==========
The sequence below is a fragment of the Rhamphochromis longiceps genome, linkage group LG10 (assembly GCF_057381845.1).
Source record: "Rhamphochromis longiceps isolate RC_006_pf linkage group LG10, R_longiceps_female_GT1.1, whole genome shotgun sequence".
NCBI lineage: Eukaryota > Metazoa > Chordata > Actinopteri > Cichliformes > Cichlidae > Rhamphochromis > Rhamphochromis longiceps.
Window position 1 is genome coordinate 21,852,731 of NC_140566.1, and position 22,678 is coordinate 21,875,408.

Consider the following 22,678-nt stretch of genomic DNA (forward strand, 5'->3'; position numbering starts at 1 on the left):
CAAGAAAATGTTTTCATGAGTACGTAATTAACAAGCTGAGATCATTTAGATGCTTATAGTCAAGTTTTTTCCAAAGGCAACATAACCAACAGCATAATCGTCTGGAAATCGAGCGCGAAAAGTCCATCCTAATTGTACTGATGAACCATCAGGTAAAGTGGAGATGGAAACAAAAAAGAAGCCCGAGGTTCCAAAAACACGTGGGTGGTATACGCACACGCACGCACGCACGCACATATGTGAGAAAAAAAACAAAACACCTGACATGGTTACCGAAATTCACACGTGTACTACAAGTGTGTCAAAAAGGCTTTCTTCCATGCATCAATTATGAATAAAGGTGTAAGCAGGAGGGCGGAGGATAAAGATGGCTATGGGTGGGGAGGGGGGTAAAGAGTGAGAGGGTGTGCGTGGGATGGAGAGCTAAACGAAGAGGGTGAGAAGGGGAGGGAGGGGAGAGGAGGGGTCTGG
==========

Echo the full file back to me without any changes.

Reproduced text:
The sequence below is a fragment of the Rhamphochromis longiceps genome, linkage group LG10 (assembly GCF_057381845.1).
Source record: "Rhamphochromis longiceps isolate RC_006_pf linkage group LG10, R_longiceps_female_GT1.1, whole genome shotgun sequence".
NCBI lineage: Eukaryota > Metazoa > Chordata > Actinopteri > Cichliformes > Cichlidae > Rhamphochromis > Rhamphochromis longiceps.
Window position 1 is genome coordinate 21,852,731 of NC_140566.1, and position 22,678 is coordinate 21,875,408.

Consider the following 22,678-nt stretch of genomic DNA (forward strand, 5'->3'; position numbering starts at 1 on the left):
CAAGAAAATGTTTTCATGAGTACGTAATTAACAAGCTGAGATCATTTAGATGCTTATAGTCAAGTTTTTTCCAAAGGCAACATAACCAACAGCATAATCGTCTGGAAATCGAGCGCGAAAAGTCCATCCTAATTGTACTGATGAACCATCAGGTAAAGTGGAGATGGAAACAAAAAAGAAGCCCGAGGTTCCAAAAACACGTGGGTGGTATACGCACACGCACGCACGCACGCACATATGTGAGAAAAAAAACAAAACACCTGACATGGTTACCGAAATTCACACGTGTACTACAAGTGTGTCAAAAAGGCTTTCTTCCATGCATCAATTATGAATAAAGGTGTAAGCAGGAGGGCGGAGGATAAAGATGGCTATGGGTGGGGAGGGGGGTAAAGAGTGAGAGGGTGTGCGTGGGATGGAGAGCTAAACGAAGAGGGTGAGAAGGGGAGGGAGGGGAGAGGAGGGGTCTGG